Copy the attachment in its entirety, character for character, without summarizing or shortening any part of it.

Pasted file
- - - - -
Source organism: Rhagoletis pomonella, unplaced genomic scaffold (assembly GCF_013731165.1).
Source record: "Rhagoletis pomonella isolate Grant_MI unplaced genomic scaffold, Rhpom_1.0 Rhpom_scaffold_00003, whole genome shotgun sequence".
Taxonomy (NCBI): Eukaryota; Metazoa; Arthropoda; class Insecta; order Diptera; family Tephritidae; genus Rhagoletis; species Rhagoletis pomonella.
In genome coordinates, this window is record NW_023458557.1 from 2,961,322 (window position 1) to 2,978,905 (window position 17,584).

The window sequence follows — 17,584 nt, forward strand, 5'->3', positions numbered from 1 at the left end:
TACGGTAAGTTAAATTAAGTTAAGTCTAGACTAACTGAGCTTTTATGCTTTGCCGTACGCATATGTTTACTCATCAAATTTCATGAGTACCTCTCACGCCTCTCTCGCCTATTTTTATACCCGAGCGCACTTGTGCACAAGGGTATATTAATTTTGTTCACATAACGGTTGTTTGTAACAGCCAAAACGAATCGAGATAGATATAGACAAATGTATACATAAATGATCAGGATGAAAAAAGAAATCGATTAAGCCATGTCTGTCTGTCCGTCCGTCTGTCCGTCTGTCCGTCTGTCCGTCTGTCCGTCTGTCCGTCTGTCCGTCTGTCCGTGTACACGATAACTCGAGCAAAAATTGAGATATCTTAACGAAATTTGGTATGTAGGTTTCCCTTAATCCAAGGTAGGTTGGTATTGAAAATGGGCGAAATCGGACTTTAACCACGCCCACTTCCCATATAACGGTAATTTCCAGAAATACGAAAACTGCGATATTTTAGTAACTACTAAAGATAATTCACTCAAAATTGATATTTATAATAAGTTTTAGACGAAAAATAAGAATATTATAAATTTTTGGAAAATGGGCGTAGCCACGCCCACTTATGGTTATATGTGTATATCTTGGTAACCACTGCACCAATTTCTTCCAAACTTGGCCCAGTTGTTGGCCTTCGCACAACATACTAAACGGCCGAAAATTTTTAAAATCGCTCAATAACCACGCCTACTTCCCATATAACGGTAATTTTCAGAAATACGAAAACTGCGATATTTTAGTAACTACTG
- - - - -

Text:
Source organism: Rhagoletis pomonella, unplaced genomic scaffold (assembly GCF_013731165.1).
Source record: "Rhagoletis pomonella isolate Grant_MI unplaced genomic scaffold, Rhpom_1.0 Rhpom_scaffold_00003, whole genome shotgun sequence".
Taxonomy (NCBI): Eukaryota; Metazoa; Arthropoda; class Insecta; order Diptera; family Tephritidae; genus Rhagoletis; species Rhagoletis pomonella.
In genome coordinates, this window is record NW_023458557.1 from 2,961,322 (window position 1) to 2,978,905 (window position 17,584).

The window sequence follows — 17,584 nt, forward strand, 5'->3', positions numbered from 1 at the left end:
TACGGTAAGTTAAATTAAGTTAAGTCTAGACTAACTGAGCTTTTATGCTTTGCCGTACGCATATGTTTACTCATCAAATTTCATGAGTACCTCTCACGCCTCTCTCGCCTATTTTTATACCCGAGCGCACTTGTGCACAAGGGTATATTAATTTTGTTCACATAACGGTTGTTTGTAACAGCCAAAACGAATCGAGATAGATATAGACAAATGTATACATAAATGATCAGGATGAAAAAAGAAATCGATTAAGCCATGTCTGTCTGTCCGTCCGTCTGTCCGTCTGTCCGTCTGTCCGTCTGTCCGTCTGTCCGTCTGTCCGTCTGTCCGTGTACACGATAACTCGAGCAAAAATTGAGATATCTTAACGAAATTTGGTATGTAGGTTTCCCTTAATCCAAGGTAGGTTGGTATTGAAAATGGGCGAAATCGGACTTTAACCACGCCCACTTCCCATATAACGGTAATTTCCAGAAATACGAAAACTGCGATATTTTAGTAACTACTAAAGATAATTCACTCAAAATTGATATTTATAATAAGTTTTAGACGAAAAATAAGAATATTATAAATTTTTGGAAAATGGGCGTAGCCACGCCCACTTATGGTTATATGTGTATATCTTGGTAACCACTGCACCAATTTCTTCCAAACTTGGCCCAGTTGTTGGCCTTCGCACAACATACTAAACGGCCGAAAATTTTTAAAATCGCTCAATAACCACGCCTACTTCCCATATAACGGTAATTTTCAGAAATACGAAAACTGCGATATTTTAGTAACTACTG